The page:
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Prosecution wants 20-year sentence for Conour, now accused of stealing nearly $7 million

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Citing his lack of remorse for the theft of nearly $7 million from clients over the years, federal prosecutors want former wrongful-death and personal-injury attorney William Conour sentenced to the maximum term of 20 years Thursday, according to a sentencing memorandum filed Tuesday.

Conour “stole nearly $7 million … from his clients to finance his lavish lifestyle,” the government says. Previously, Conour had been accused of defrauding more than 25 clients of at least $4.5 million.

The federal government says Conour should be sentenced Thursday to the maximum term of 20 years in prison and that seven of his victims should have the opportunity to offer victim-impact statements.

“He has never shown remorse for his actions nor truly accepted responsibility for his conduct,” the government says. Factors including the vulnerability of victims, number of victims and Conour’s deception of the court support imposing the maximum penalty, according to the filing.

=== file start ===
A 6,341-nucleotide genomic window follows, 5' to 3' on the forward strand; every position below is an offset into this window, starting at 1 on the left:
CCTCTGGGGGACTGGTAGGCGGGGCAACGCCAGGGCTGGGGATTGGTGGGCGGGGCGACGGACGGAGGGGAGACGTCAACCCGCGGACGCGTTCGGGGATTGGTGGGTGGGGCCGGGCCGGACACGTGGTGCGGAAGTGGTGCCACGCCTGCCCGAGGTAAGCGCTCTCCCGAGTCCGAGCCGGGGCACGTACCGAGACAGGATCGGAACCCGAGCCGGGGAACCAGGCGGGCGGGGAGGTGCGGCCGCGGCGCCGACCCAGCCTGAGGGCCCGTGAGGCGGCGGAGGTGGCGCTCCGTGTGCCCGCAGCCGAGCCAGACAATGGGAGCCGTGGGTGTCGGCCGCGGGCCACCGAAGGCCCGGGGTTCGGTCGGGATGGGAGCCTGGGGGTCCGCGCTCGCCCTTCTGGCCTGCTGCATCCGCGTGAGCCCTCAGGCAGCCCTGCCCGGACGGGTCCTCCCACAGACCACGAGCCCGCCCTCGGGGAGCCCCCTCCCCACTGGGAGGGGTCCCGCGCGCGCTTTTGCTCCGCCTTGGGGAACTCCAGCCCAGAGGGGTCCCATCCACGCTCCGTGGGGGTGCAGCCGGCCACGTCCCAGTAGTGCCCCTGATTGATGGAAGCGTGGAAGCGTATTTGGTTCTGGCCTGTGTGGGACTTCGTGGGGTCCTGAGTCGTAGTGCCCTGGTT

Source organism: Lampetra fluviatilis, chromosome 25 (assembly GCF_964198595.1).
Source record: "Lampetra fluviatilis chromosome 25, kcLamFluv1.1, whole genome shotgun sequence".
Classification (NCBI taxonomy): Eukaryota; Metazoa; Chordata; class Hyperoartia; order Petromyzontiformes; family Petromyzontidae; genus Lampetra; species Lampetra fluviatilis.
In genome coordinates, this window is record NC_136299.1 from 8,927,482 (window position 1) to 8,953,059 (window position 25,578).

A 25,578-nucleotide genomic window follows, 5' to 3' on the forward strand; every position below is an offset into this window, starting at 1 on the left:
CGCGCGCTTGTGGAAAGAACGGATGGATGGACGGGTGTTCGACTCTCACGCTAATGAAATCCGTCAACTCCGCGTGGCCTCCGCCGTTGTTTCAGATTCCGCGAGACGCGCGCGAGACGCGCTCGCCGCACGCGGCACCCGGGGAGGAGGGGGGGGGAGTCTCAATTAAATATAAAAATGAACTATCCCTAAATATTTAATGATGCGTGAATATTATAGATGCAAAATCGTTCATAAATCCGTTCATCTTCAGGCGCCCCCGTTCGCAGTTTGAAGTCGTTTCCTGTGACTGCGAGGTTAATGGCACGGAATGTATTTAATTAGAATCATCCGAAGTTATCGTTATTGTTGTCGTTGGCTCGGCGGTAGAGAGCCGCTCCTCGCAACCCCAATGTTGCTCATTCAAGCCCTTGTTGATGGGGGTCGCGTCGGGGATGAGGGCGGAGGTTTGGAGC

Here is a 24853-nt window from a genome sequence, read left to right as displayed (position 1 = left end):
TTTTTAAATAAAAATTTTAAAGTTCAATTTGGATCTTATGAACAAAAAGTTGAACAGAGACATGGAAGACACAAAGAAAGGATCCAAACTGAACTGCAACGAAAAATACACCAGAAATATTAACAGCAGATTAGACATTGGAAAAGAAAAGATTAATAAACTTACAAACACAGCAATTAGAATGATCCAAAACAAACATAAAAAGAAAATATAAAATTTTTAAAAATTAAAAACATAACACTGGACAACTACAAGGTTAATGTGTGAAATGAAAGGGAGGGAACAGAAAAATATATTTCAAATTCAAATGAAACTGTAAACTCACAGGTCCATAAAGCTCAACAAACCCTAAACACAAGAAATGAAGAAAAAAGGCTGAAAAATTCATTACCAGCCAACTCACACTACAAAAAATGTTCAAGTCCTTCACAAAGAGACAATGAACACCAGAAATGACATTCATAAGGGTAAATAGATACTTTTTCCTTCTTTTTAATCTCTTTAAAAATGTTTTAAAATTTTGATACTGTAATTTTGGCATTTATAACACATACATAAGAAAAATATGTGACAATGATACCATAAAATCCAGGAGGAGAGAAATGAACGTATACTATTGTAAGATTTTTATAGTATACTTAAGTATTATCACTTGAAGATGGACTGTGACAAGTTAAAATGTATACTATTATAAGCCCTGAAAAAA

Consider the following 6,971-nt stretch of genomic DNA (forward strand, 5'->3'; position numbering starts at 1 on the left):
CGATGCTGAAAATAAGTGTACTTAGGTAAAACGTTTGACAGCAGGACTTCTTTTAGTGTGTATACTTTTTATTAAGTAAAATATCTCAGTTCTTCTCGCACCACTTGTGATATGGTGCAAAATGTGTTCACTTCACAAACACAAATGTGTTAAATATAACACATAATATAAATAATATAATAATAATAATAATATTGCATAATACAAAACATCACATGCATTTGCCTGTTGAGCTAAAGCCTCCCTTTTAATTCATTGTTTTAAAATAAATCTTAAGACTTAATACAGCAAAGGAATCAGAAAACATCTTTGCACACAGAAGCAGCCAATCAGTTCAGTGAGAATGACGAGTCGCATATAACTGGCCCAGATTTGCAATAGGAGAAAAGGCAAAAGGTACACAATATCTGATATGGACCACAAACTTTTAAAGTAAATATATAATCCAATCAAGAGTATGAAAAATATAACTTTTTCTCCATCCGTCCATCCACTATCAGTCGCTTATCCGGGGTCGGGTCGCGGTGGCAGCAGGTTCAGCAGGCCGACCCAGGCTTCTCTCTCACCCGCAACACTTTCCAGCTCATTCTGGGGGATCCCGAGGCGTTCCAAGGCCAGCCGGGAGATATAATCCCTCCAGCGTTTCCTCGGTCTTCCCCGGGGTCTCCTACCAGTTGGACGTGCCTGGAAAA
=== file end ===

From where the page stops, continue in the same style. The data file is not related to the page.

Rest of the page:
Michael Donahoe, Conour’s court-appointed public defender, could not be immediately reached for comment.

“The scheme began by at least 2008 and continued until at least 2012. ... Thus, through the use of the trust accounts and settlement agreements, the defendant was able to execute his scheme and avoid detection for four years while he defrauded 36 victims of almost $7 million,” Assistant U.S. Attorney Jason Bohm wrote in the memorandum.